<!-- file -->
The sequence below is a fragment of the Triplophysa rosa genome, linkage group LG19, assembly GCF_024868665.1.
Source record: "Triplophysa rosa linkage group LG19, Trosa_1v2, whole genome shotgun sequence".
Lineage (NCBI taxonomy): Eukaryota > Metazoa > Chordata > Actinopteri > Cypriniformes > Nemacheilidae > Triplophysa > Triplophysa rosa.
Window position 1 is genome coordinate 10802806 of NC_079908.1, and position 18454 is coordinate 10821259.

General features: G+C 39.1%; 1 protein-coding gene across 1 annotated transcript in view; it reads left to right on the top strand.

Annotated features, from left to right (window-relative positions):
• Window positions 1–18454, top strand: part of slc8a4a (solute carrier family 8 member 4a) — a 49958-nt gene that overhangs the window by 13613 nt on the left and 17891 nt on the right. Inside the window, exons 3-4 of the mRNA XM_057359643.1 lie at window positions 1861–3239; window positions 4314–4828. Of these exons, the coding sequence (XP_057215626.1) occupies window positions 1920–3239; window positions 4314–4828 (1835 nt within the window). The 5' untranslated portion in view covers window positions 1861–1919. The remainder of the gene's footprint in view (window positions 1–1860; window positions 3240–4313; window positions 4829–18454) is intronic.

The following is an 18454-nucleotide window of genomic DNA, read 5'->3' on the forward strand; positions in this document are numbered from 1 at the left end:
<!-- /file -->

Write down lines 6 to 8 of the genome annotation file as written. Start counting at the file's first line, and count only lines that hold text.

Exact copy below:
Annotated features, from left to right (window-relative positions):
• Window positions 1–18454, top strand: part of slc8a4a (solute carrier family 8 member 4a) — a 49958-nt gene that overhangs the window by 13613 nt on the left and 17891 nt on the right. Inside the window, exons 3-4 of the mRNA XM_057359643.1 lie at window positions 1861–3239; window positions 4314–4828. Of these exons, the coding sequence (XP_057215626.1) occupies window positions 1920–3239; window positions 4314–4828 (1835 nt within the window). The 5' untranslated portion in view covers window positions 1861–1919. The remainder of the gene's footprint in view (window positions 1–1860; window positions 3240–4313; window positions 4829–18454) is intronic.

The following is an 18454-nucleotide window of genomic DNA, read 5'->3' on the forward strand; positions in this document are numbered from 1 at the left end: